Indeed...  The letters were quaint and at the same time.. um, passionate!  So much so that she made me promise I would throw them away when she died and then, because it worried her so, she went ahead and threw them away herself, something that even as a college student I knew must have been like tossing part of her heart away.
   At any rate, he began sending flowery letters to her regularly - although the first ones were pretty innocuous  because they weren't engaged yet.  And then she became concerned again that things were going too fast. So she wrote to him and said she thought they shouldn't correspond anymore for a while.  The letters immediately stopped coming and during this interval the mailman became "sweet" on her, as she put it.
   But she missed Nathan and when she was sure of her own heart, she wrote to him once more, saying she thought it might be a good idea for them to exchange letters  again.  That was all it took!  Within days, the decorated envelopes came winging her way once more and when they continued to come, the local mailman  reluctantly gave up...
   Some time later,  Nathan and Jewel were married in a little country church. My mom played the piano for the simple ceremony.  AFter they left the church, my uncle was driving down a narrow country road, his arm around Aunt Jewel, when he came upon a 90 degree turn in the road.  He didn't make it - one of the tires went dangling off the pavement over a little stream and they had to get some help to get the car back on the road.  Nathan told her later that she could plainly see it had been a long time since he'd driven with a sweetheart by his side and that he was out of practice:)
    Their marriage lasted for decades, ending with Nathan's death.  They traveled to Singings and Dinner-on-the- Ground at various churches as well as to his family reunions in Texas.  To save money, he would coast the monster cars that he drove down hills, scaring Jewel to death because she was convinced that when he took his foot off the gas peddle, he was in danger of losing control of the vehicle. He was always tanned - I didn't realize until just a few years ago while looking at his photos  that he must have been  at least half  Native American. Jewel was probably the palest person I ever knew and to protect her skin from getting sunburned, she would hold a newspaper over her arms while he drove them all over the countryside.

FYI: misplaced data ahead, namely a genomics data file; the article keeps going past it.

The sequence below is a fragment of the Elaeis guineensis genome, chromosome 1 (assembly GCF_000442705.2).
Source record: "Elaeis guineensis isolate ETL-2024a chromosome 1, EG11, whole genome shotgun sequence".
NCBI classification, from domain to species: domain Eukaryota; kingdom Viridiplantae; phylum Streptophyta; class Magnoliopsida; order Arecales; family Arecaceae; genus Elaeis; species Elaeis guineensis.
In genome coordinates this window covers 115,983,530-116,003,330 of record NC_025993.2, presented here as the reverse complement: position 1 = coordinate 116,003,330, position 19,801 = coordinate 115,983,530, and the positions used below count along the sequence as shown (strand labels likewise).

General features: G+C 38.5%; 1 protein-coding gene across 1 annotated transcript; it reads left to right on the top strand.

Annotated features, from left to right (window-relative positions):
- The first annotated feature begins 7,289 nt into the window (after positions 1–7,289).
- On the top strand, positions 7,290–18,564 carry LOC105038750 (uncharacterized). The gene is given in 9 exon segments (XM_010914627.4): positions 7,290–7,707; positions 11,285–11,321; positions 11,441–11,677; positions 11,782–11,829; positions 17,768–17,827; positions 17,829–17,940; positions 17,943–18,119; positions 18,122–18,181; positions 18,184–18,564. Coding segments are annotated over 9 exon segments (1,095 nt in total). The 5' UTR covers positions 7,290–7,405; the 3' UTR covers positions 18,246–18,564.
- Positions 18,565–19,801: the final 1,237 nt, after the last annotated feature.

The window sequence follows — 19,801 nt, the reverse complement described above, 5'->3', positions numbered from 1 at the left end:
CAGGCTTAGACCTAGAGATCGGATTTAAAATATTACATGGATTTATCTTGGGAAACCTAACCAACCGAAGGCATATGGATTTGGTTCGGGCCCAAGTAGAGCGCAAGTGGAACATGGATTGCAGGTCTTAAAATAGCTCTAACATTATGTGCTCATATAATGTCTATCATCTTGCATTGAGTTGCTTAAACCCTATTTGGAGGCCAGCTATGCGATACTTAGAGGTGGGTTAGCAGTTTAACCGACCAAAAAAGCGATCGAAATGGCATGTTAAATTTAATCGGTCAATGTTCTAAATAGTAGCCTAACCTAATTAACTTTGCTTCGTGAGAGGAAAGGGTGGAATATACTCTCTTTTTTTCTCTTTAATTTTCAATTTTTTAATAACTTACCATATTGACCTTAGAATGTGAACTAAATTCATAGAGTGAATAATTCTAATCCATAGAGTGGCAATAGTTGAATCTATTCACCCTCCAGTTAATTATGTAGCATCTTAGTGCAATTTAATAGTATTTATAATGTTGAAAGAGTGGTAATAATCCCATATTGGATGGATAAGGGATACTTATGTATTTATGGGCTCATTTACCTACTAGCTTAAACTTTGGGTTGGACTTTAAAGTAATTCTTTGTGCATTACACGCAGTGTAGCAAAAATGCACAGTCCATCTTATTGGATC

Visiting an orphanage, 1960

       He wouldn't celebrate Christmas because he said no one knew for sure when Christ was born.   As kids, my siblings and I were relieved that Aunt Jewel's birthday was Dec. 25 - we felt like that was God's way of preventing a disaster by making sure she did get at least one  gift on Christmas Day!  He also objected to women wearing shorts - I never saw my aunt Jewel in anything besides  a dress, thick hose, and on weekdays, a full-size apron.  (After Uncle Nathan died, Aunt Jewel's health declined and she was admitted to the hospital for evaluation. A young doctor came in one day, gave her a pep talk and said that in the morning, a nurse would be coming to take her picture. She got up early the next morning so that she could put on her best dress, her hose, her Sunday shoes, and fix her hair.  She didn't understand that the doctor meant they were going to x-ray her!)
    We didn't always agree with Nathan's strict beliefs but we always respected him.  As I look back on his life - starting out when people went to town (Cabot) in a horse and buggy and dying a few years after the EAgle landed on the moon - he saw tremendous change.  He went from farming to preaching, buried one wife and married another.  And really, the verse that comes to mind when I think of him is "Jesus said to him, 'No one who puts his hand to the plow and looks back is fit for the kingdom of God."  Luke 9: 62.  Setting his hand to the plow and not looking back.. That would be Uncle Nathan.
   Except there were those letters  ;>)